We are also called, as human beings, to be makers of culture. Timothy Keller argues that God’s commission to Adam and Eve in the Garden of Eden—and to Christians today—is a call to be creators of culture (See, for example, chapter 3 of Timothy Keller, Every Good Endeavor). God placed the first human beings in a garden, not a wilderness. A garden is something that requires design, hard work and care—that is, cultivation. Culture, like a garden, requires cultivators.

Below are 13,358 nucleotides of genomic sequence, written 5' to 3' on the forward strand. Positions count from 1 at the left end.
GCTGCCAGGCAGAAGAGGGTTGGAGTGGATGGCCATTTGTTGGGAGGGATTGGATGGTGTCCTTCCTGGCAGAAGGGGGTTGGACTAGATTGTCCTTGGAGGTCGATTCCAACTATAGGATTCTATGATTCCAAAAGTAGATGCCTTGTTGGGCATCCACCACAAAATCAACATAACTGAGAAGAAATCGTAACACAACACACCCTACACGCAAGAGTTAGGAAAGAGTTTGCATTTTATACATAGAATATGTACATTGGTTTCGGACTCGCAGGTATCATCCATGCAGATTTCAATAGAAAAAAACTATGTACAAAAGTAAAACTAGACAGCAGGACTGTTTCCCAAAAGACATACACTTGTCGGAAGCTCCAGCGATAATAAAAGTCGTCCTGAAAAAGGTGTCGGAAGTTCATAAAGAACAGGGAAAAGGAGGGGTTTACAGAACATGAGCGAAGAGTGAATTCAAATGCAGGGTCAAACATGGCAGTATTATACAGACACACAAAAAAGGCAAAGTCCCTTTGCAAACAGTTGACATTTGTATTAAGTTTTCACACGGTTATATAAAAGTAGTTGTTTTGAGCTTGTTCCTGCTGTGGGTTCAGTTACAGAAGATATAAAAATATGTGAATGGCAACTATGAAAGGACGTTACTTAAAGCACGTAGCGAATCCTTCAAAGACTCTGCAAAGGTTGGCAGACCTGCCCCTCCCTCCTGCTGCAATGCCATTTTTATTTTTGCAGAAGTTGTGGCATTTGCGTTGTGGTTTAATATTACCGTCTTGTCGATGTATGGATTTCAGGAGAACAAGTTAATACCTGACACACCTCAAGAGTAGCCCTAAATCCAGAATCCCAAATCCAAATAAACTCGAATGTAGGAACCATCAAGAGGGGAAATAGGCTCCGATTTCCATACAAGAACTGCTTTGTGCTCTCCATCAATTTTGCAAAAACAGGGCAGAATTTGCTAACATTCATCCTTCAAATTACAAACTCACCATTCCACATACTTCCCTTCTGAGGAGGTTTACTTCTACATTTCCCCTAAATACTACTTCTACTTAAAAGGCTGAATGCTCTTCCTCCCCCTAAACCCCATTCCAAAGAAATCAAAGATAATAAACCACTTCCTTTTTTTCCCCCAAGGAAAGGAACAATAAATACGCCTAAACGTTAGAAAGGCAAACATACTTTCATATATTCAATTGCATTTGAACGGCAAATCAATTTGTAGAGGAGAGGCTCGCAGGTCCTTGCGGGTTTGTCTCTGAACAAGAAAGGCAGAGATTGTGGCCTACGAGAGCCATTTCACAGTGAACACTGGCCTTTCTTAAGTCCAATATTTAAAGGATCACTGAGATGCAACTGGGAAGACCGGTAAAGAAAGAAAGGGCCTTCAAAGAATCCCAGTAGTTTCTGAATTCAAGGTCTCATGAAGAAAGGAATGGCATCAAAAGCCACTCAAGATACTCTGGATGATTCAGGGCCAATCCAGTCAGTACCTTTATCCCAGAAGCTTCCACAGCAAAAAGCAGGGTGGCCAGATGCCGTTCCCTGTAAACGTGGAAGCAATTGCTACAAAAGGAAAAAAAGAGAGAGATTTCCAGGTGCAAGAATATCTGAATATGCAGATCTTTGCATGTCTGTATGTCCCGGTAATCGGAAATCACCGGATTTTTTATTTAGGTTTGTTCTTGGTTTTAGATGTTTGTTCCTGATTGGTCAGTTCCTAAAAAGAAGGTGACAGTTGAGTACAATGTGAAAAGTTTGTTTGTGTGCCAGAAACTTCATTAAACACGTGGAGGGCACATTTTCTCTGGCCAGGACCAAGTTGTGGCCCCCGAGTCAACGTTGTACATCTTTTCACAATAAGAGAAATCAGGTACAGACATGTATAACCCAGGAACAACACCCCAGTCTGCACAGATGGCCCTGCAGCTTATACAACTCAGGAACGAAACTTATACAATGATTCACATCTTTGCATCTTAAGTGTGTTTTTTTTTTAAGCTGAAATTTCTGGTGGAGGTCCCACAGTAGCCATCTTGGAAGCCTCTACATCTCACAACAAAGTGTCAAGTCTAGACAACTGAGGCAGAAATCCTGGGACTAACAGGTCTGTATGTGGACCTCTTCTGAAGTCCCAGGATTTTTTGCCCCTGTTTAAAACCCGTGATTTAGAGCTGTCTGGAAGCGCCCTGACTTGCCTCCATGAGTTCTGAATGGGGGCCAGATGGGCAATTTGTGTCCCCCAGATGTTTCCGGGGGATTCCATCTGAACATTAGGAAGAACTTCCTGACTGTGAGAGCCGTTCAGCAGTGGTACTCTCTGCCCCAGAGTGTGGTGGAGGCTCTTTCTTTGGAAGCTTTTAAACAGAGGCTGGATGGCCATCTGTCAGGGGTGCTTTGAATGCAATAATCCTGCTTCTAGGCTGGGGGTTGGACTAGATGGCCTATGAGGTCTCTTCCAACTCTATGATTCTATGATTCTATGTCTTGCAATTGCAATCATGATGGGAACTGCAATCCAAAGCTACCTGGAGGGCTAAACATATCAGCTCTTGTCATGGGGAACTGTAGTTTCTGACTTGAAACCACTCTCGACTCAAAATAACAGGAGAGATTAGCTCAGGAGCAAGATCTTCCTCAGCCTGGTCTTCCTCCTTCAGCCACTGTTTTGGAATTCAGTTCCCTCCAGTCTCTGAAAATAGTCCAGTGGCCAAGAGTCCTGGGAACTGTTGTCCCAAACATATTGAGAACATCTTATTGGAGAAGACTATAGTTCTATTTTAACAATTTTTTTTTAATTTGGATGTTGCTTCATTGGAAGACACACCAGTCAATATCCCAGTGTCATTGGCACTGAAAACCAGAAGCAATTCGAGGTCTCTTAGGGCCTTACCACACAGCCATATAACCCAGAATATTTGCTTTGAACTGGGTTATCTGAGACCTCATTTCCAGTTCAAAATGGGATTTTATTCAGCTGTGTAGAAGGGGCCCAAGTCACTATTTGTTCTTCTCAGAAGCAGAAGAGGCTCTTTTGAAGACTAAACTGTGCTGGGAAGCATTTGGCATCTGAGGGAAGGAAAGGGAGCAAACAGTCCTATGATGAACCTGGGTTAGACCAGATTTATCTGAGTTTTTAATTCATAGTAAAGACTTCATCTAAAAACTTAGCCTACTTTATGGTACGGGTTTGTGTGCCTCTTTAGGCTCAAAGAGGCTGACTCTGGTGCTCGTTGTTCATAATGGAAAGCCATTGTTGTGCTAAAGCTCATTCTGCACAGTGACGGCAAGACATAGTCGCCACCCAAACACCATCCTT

We were made to be makers; we were called to be creators. Keller writes about the undeveloped potential of God’s creation: “The pattern of all work…is creative and assertive. It is rearranging the raw material of God’s creation in such a way that it helps the world in general, and people in particular, thrive and flourish” (Every Good Endeavor, 47).
*This is an extract taken (with minor modification) from Jeremy Johnston’s book All Things New: Essays on Christianity, culture & the arts.